In early November, an 11-week old abandoned kitten was found nearly lifeless, curled into a basement corner at Mount Ida College in Newton. Its gray-and-white fur blended with the cement.
“There was no movement at first,” said Theresa Vinic, community cat rescue agent with the Animal Rescue League of Boston, who recovered the kitten. “I thought he was dead.”
The league is calling this kitten’s recovery an early holiday-season miracle. Staff at the school had called the organization about a mother cat and her kittens seen wandering around campus.
But on that fall morning, the staff heard just one kitten crying in the stairwell before watching him scamper into the basement.
She doesn’t know how long the tiny feline was down there alone without any food or water.
The small body was cold and barely responsive. She scooped the kitten into a carrier and drove to the league’s Dedham Animal Care and Adoption Center. Vinic called the shelter and told an employee, “Let the vets know I’m coming. I have an emergency, and basically they need to drop everything if there is any chance of us saving this kitten.”
The kitten arrived with a temperature that was below what the thermometer could register, and a faint heartbeat. He was gasping for air.
They’re known as agonal breaths, league staff said. It’s the body’s last-ditch effort to deliver oxygen to vital organs. It’s what animals and humans do before they die.
“He was in such a bad place when he came in,” league veterinarian Kate Gollon said. “I honestly didn’t think this would have a positive outcome. But I thought, ‘Let’s just give this a try.’ ”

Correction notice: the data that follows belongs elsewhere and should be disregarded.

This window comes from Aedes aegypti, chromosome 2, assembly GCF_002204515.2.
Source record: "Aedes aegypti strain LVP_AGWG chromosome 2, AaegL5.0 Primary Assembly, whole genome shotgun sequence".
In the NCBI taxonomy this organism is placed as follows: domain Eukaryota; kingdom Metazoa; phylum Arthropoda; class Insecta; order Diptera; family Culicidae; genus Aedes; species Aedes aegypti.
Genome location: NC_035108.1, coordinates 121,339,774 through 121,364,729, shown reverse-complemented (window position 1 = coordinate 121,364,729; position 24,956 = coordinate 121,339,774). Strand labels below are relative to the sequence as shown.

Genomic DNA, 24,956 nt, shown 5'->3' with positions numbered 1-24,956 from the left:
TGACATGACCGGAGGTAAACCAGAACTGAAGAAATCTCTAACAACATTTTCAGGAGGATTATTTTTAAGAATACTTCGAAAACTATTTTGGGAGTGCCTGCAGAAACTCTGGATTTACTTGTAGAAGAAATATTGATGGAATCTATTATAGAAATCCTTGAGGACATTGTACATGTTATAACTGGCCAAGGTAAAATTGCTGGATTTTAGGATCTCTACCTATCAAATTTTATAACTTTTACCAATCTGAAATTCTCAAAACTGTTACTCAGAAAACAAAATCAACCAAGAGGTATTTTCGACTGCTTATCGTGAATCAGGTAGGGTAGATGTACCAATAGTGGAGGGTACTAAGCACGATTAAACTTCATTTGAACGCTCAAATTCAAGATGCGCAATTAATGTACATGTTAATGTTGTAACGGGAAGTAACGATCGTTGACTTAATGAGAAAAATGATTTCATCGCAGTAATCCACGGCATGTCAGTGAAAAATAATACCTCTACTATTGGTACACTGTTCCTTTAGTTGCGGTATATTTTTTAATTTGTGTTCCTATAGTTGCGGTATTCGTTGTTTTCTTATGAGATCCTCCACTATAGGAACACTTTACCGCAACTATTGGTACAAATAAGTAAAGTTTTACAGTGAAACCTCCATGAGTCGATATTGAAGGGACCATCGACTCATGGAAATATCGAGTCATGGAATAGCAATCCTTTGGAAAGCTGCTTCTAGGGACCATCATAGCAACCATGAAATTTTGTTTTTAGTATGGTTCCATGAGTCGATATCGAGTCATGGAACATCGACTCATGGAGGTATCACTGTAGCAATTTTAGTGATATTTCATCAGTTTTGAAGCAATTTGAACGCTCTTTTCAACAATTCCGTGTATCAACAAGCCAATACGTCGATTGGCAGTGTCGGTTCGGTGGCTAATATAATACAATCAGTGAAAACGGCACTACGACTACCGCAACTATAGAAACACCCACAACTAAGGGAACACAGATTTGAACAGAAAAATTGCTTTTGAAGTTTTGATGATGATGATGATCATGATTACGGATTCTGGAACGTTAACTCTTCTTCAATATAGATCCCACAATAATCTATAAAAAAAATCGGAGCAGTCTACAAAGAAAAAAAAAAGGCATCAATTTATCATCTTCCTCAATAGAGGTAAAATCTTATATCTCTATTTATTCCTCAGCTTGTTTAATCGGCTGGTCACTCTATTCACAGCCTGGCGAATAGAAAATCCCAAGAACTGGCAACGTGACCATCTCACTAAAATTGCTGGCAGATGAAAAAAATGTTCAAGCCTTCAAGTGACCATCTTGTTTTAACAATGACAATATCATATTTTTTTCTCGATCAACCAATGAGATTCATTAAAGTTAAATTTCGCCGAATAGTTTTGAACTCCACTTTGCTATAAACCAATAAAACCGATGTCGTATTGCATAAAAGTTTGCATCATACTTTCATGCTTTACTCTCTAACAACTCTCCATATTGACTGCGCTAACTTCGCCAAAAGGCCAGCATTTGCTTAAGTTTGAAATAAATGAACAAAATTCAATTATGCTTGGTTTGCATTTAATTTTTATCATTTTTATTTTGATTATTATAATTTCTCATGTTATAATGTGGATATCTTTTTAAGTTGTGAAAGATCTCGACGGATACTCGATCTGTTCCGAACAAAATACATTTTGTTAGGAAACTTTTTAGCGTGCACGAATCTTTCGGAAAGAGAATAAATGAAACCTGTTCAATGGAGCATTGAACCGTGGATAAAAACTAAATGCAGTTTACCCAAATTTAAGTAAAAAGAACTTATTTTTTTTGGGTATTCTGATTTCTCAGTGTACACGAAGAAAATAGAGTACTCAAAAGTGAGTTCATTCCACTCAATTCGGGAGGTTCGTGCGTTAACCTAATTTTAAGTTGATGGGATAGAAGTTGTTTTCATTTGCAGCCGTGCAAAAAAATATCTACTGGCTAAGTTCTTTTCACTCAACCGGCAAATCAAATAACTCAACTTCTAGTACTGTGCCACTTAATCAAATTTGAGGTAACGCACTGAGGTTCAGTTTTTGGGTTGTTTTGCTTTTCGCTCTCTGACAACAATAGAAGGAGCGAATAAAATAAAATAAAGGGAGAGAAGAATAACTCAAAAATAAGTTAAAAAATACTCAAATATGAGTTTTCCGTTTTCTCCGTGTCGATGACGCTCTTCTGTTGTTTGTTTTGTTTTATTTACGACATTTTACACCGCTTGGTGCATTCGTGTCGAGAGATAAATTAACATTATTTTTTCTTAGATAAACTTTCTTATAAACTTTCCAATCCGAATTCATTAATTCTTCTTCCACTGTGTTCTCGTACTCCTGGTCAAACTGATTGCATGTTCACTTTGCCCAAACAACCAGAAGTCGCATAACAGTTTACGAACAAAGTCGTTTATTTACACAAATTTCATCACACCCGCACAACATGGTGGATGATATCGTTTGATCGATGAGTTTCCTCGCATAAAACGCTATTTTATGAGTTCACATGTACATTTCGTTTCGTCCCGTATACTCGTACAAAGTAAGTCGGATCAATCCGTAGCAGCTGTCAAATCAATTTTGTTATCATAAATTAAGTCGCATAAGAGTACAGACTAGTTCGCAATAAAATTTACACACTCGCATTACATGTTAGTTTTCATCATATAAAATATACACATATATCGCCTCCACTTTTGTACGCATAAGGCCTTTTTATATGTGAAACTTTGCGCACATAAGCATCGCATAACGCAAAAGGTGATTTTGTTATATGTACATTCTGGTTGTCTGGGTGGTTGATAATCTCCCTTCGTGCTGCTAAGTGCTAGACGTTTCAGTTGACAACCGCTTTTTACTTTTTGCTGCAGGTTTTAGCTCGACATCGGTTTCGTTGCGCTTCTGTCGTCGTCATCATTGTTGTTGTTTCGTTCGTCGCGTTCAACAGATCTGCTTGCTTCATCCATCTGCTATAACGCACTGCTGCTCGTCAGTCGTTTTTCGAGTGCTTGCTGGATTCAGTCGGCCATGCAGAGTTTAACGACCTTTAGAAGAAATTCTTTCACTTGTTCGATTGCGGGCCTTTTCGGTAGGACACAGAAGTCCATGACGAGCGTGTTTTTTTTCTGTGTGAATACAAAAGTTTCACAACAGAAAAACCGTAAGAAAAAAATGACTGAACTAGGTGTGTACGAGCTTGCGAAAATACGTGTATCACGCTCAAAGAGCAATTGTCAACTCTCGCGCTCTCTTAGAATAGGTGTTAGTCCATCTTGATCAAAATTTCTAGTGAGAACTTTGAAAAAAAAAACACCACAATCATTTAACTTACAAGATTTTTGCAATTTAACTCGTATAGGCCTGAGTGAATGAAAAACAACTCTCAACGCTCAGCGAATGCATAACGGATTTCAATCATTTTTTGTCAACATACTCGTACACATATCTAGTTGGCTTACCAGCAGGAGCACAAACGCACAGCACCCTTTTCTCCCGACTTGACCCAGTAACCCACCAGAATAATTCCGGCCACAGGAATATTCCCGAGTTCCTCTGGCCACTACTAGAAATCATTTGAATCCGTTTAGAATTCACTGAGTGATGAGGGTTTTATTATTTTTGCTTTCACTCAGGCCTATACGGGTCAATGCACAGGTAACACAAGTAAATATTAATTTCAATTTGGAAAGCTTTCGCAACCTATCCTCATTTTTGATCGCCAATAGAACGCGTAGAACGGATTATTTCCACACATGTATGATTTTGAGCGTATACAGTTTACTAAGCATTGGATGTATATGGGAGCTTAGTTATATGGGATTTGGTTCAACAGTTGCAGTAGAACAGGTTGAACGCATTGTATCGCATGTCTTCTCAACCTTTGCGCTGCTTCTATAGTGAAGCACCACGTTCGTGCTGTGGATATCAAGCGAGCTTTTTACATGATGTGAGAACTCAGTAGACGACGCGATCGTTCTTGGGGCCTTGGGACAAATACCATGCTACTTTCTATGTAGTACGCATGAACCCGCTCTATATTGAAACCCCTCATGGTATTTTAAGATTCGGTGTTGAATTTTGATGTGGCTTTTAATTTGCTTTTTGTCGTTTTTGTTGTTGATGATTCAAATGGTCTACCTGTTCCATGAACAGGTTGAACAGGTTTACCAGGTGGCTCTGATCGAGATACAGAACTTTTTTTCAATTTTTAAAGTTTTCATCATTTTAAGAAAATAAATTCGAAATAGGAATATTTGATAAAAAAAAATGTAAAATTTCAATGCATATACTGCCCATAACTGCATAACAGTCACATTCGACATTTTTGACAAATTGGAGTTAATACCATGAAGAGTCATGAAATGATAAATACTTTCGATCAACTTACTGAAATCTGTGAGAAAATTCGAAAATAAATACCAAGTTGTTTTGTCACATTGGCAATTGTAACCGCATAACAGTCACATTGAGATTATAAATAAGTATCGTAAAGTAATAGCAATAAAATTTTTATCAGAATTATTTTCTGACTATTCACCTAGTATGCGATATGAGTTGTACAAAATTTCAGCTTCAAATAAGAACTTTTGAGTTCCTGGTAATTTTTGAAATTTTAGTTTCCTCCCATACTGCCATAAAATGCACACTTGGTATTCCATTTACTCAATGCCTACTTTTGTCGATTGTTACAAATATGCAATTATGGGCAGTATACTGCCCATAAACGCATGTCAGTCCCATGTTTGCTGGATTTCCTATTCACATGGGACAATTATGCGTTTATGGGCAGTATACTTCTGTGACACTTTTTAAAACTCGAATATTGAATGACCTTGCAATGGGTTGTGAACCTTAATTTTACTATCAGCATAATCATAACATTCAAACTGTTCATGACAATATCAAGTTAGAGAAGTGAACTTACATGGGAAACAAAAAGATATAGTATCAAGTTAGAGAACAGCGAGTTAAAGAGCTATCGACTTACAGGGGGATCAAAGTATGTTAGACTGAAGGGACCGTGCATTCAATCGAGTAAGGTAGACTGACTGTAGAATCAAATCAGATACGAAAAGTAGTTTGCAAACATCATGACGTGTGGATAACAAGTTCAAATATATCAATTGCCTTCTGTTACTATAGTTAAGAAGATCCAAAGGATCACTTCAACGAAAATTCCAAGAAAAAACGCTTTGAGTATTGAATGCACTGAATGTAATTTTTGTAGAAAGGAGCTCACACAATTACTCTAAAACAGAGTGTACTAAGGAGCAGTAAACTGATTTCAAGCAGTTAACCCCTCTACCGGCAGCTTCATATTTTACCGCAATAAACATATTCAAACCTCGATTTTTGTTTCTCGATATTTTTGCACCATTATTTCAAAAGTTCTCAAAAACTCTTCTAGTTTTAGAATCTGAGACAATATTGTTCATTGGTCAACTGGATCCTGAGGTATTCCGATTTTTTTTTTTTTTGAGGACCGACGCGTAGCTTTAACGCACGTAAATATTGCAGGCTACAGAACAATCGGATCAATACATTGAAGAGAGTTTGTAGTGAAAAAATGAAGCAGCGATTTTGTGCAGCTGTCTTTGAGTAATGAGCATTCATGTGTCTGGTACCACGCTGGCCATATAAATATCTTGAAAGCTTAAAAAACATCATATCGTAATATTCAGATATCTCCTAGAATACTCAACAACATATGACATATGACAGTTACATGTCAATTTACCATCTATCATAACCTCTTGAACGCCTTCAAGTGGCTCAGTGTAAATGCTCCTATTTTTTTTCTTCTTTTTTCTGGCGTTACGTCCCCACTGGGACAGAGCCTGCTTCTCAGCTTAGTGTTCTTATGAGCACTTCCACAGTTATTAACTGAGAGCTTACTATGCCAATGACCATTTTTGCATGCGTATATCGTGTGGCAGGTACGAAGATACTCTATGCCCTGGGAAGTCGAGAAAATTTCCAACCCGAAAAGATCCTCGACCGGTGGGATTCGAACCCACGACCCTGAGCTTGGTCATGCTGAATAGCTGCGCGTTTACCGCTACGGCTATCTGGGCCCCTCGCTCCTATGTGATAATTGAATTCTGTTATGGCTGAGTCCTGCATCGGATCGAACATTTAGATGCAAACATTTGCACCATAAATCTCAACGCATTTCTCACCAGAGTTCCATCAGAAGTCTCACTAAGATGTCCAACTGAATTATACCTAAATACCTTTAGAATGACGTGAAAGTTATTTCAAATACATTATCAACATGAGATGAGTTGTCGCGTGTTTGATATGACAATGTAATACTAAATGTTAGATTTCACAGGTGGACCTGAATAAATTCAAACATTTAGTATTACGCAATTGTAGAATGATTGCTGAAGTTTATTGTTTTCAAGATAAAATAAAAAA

Gollon relied on three life-saving measures: hydration, warmth, and dextrose to raise the kitten’s sugar level. He was placed on a towel and wrapped in a heating pad to warm him up. An intravenous line delivered fluids and dextrose.
“It was 10 to 15 minutes before we started getting real breaths,” Vinic said, “rather than just an occasional very minimal rise and fall from the chest.”
Despite a series of seizures, likely related to low blood-sugar levels, the kitten was eventually able to eat.
Once malnourished, dehydrated, and close to death, the kitten has gained a pound in the last two weeks and is on the road to recovery. He will soon be up for adoption.
They’ve named him Lawrence, after the vet tech, Lauren Litif, who administered the IV catheter that saved his life. It was Litif’s birthday the day she saved Lawrence. She’s also a graduate of Mount Ida College.
Gollon called it one of the most rewarding cases of her career.
“He’s so cute,” Gollon said. “He’s the type of cat that just wants to be next to you purring and kneading and purring. He really enjoys human companionship.”Cristela Guerra can be reached at firstname.lastname@example.org. Follow her on Twitter @CristelaGuerra.